Beyond the Reception on the ground floor there is a large open plan area known as The Community Hub with a coffee bar and seating.  Events held there include fundraising, therapies, regular jumble sales on Fridays, and nearby there is an in-house restaurant catering for staff and visitors,  The Education Room and Garden Room are also available to rent to community-based organisations for their meetings, events and workshops and there is a children’s nursery located in the premises, all contributing to St Joseph’s funds.  There is an award-winning garden surrounding the hospice building giving outdoor space for both patients and visitors.  The garden is included in the annual London Open Garden Squares Weekend.

St Joseph’s’ award winning gardens. 

Adjacent to The Hub is a newly created Five Sisters Heritage Room with photographs from the Hospice’s early days plus letters and records of the first patients cared for in the Hospice.  There is also a video presentation compiled from a number films and historic photos.  Past records show the occupations of some of the first patients as ‘soldiering’, ‘barman’s wife’, ‘maid’ and ‘tailoress’.

Room dedicated to the founders’ of St Josephs’ Hospice

St Joseph’s currently needs to raise £15 million a year to cover its operations.  Of this, the NHS provides 56% or around £8 million.  There are wide-ranging efforts to raise the balance.  Amongst the events supporters have participated in over the last year are a TrekFest in the Brecon Beacons, the Broadgate Tower Run up, the Prudential RideLondon – Surrey (100 miles), Trekfest Peak District, the ten-mile Great East End Walk and The Hackney Half Mile.   Participants are asked to pay an entrance fee and to aim for a minimum sponsorship target.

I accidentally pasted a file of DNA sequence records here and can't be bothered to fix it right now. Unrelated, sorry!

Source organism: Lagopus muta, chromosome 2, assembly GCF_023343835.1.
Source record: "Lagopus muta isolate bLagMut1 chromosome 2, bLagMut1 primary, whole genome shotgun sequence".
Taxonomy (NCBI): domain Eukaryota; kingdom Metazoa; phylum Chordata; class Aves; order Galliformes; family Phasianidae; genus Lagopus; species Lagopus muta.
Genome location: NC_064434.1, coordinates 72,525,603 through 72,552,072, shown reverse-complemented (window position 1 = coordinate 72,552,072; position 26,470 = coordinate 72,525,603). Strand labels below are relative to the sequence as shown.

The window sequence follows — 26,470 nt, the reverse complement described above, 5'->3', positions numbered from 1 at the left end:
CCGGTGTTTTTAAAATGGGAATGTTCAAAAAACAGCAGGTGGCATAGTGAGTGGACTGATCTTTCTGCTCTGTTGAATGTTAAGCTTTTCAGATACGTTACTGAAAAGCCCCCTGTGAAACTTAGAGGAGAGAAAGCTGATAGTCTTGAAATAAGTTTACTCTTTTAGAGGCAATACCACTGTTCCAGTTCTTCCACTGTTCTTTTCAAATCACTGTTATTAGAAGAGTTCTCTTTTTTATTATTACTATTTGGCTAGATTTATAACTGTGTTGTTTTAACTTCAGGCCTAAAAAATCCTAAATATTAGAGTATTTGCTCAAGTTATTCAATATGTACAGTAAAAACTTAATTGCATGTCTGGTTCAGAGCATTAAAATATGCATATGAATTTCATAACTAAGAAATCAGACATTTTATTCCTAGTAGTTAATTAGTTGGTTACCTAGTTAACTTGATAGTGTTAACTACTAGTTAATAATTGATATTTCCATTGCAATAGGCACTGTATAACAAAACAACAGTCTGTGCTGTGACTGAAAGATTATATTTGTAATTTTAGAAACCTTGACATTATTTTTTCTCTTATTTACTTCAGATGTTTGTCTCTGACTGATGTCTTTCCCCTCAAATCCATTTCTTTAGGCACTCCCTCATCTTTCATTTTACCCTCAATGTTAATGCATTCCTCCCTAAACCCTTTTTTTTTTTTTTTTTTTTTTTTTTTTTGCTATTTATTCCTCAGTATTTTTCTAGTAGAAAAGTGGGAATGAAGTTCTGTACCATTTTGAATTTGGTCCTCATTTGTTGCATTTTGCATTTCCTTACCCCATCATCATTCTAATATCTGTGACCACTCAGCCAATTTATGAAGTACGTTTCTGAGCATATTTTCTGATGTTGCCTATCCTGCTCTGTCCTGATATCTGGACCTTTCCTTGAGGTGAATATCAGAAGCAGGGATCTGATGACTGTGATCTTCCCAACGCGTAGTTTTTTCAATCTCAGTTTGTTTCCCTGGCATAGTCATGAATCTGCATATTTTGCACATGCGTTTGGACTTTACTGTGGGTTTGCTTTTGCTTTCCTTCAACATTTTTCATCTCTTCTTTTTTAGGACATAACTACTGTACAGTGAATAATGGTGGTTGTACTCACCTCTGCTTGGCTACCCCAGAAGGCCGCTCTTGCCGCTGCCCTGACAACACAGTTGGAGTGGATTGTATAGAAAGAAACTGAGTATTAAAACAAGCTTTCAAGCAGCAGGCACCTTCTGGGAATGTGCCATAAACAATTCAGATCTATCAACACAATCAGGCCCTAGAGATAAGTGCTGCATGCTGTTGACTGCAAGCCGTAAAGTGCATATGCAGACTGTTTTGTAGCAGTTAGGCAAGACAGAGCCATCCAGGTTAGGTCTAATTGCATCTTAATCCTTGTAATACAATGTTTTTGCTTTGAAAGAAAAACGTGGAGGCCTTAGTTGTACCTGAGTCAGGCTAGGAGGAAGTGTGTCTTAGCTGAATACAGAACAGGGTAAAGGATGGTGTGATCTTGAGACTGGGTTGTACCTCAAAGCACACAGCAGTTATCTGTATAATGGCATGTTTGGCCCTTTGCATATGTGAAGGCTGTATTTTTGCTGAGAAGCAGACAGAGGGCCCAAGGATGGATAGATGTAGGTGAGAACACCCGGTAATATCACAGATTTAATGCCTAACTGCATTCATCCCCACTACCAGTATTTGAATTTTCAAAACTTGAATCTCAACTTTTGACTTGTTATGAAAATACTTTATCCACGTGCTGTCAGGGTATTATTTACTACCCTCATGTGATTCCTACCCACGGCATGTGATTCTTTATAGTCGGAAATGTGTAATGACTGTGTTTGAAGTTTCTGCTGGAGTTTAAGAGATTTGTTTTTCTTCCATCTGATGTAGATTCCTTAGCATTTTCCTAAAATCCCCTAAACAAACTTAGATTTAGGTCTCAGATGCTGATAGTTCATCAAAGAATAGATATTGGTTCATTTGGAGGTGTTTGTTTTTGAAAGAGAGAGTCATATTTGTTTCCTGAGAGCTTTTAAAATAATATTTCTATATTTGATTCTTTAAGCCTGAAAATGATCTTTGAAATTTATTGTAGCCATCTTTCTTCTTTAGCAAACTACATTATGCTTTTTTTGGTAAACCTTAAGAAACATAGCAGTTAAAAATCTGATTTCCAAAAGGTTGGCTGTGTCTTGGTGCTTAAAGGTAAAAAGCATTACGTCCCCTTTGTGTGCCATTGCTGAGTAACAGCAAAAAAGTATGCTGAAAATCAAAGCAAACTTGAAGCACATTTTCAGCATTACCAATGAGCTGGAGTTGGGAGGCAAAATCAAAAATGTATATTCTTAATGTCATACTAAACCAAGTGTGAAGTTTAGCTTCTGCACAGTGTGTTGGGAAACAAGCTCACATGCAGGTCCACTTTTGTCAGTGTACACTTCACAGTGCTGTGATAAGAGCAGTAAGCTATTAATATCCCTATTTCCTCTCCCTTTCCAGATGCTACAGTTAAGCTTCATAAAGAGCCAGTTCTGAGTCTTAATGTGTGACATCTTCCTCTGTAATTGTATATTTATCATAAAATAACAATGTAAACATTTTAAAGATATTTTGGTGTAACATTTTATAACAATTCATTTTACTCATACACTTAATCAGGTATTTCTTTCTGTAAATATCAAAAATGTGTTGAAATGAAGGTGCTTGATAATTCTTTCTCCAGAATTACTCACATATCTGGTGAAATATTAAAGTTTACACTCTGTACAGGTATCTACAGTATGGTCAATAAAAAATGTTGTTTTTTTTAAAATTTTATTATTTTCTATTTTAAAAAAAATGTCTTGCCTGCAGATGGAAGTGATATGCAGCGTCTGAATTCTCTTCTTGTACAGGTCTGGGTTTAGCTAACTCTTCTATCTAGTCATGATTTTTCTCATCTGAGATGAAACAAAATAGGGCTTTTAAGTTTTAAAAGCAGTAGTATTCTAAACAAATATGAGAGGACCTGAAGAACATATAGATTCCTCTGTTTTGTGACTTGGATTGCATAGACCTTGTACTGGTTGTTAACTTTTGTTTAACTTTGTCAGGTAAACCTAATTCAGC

Bequests and legacies are another source of funding from St Joseph’s.  In 2016 the late C Douglas Woodward, a long-time Barbican resident, bequeathed a substantial sum of money, some of which has been used to change former office accommodation into residential accommodation within the St Joseph’s site.  Seven rooms, each with its own bathroom and sharing a kitchen have been created for staff and key workers.  This is particularly valuable for new arrivals working at the hospice who may not be familiar with the local area.  One resident, Carolyne, who has been a nurse at the hospice for sixteen years, commented that the new accommodation in which she now lives, has made a “HUGE” difference to her life.  Further funds from the bequest were allocated to upgrading the garden at the front entrance to the hospice.

Plaque dedicated to Barbican resident, the late C Douglas Woodward for his generous gift.

St Joseph’s is renowned for its jumble sales.  Regular sales are held in the Community Hub on Fridays, and larger sales three or four times a year.  Donations for these can be left at St Joseph’s Reception.

Following the establishment of a pop-up clothes shop in Well Street, Hackney, St Joseph’s now has a permanent shop at 77 Mare Street opposite St Joseph’s.   This shop, named ‘The Five Sisters Charity Shop’ after the original five nuns who started the hospice, sells items in good condition, quality ladies and gentlemen’s clothes, shoes, belts, bags, hats, toys, games and small household goods.  A further ‘mini shop’ within the hospice sells vintage and near-new items.

St Joseph’s also welcomes financial donations and bequests and more information is available on their website  The hospice is a valuable asset and has provided support to a number of residents in our local area and visitors to St Joseph’s are very welcome.